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‘Complete victory for the First Amendment’: Texas judge blocks anti-BDS law

‘Complete victory for the First Amendment’: Texas judge blocks anti-BDS law
A Texas judge has blocked enforcement of a law forbidding state employees and contractors from boycotting Israel, declaring that the measure threatens to "manipulate the debate through coercion rather than persuasion."

Calling the law "an impermissible content- and viewpoint-based restriction on protected expression" that "imposes unconstitutional conditions on public employment [and] compels speech for an impermissible purpose," US District Judge Robert Pitman ruled that the "plaintiffs' BDS [Boycott, Divestment and Sanctions] boycotts are inherently expressive conduct" protected under the First Amendment and delivered a temporary injunction, barring Texas from enforcing the provision. 

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Reminding the state of Texas that "the purpose behind the Bill of Rights, and of the First Amendment in particular" is "to protect unpopular individuals from retaliation – and their ideas from suppression – at the hands of an intolerant society," Pitman reserved special scorn for state attorneys' emphasis on the fact that 25 other states also have anti-BDS laws or executive orders on the books and the legislature's near-unanimous passage of the 2017 law, calling the deference to groupthink a "weakness."

The ruling merged two separate suits from plaintiffs who have little in common aside from their support for BDS and Palestinian rights. The Council on American-Islamic Relations (CAIR) sued in December on behalf of Bahia Amawi, a speech pathologist unable to renew her contract with a school district after nine years of employment because she refused to sign a no-boycott clause. That same month, the American Civil Liberties Union filed on behalf of John Pluecker, a freelance writer and translator unable to continue his contract work for a state university; Zachary Abdelhadi and Obinna Dennar, two students unable to contract with a school district to judge debate tournaments; and George Hale, a radio reporter forced to sign a no-boycott clause in order to keep his job.

The Texas law required a state employee or one contracting with the state to sign a pledge avowing they "do not currently boycott Israel," they "will not boycott Israel during the term of the contract," and that they will avoid any action "that is intended to penalize, inflict economic harm on, or limit commercial relations with Israel, or with a person or entity doing business in Israeli or in an Israel-controlled territory." Texas is the third state since 2017 to stall or overturn anti-BDS legislation, following decisions in Kansas and Arizona, according to the ACLU, and a victory there is significant, given the strength of the state House's support for Israel – the city of Dickinson actually required residents applying for government aid to rebuild their homes following Hurricane Harvey to pledge not to boycott Israel in 2017, before retracting that requirement.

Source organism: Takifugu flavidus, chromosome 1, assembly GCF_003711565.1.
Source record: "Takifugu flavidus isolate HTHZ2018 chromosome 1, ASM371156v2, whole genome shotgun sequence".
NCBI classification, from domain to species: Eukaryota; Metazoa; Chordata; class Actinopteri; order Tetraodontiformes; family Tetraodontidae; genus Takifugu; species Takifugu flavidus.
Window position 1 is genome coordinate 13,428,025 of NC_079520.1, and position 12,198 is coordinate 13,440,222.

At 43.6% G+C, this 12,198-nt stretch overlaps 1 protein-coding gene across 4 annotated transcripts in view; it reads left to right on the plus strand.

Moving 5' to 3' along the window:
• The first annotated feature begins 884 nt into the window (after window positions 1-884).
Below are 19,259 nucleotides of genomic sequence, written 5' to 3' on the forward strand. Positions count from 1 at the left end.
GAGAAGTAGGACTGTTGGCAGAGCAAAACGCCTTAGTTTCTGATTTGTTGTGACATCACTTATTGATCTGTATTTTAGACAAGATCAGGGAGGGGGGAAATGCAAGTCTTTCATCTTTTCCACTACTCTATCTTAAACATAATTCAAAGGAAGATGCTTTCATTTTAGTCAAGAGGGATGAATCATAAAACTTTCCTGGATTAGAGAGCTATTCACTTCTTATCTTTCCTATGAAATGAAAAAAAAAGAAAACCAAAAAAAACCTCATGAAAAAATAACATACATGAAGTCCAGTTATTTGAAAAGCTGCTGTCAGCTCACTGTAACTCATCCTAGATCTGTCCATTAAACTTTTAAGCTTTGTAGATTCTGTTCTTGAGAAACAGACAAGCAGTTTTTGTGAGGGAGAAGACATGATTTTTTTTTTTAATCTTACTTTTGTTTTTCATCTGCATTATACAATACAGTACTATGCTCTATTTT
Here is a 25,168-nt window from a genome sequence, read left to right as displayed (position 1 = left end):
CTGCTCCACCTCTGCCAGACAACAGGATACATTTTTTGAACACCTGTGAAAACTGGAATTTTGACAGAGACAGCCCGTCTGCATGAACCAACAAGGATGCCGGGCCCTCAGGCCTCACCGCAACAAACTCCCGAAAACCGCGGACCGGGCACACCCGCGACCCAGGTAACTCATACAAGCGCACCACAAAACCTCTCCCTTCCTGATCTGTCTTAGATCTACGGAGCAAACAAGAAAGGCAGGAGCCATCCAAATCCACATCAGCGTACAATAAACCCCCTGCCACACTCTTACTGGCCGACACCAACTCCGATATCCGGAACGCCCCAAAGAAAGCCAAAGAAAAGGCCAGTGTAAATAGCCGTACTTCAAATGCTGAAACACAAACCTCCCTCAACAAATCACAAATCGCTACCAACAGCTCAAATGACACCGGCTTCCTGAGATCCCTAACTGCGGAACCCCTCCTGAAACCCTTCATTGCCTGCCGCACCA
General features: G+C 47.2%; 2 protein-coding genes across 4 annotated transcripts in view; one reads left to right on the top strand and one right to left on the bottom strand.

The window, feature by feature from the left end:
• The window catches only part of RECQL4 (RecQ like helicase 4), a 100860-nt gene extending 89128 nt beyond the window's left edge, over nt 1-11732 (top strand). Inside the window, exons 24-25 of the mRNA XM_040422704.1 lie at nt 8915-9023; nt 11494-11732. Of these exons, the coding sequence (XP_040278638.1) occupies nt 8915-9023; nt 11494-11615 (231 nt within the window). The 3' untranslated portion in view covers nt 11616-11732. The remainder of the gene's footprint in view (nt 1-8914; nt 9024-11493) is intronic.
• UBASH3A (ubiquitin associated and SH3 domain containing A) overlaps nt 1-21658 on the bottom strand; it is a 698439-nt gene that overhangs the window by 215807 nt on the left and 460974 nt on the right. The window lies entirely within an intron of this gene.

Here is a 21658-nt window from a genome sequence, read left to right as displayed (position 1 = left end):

A nationwide 2017 bill that would have criminalized the BDS movement failed, but US immigration authorities barred BDS co-founder Omar Barghouti from the country earlier this month with no explanation, forcing him to cancel a speaking tour and preventing him from attending his daughter's wedding. Ending BDS is considered a top priority for AIPAC, one of the most powerful lobbying groups in Washington, and multiple anti-BDS resolutions have been proposed this year.

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BDS is a nonviolent protest movement that uses economic pressure techniques to protest Israel's illegal construction of settlements and military occupation of Palestine, as well as acts of violence and racist policies against Palestinians. Founded in 2005, it is modeled on the successful campaign waged against apartheid South Africa. The Israeli government, however, accuses the movement of seeking to "delegitimize" Israel, calling participants "enemy soldiers" and calling for their "targeted civil elimination."

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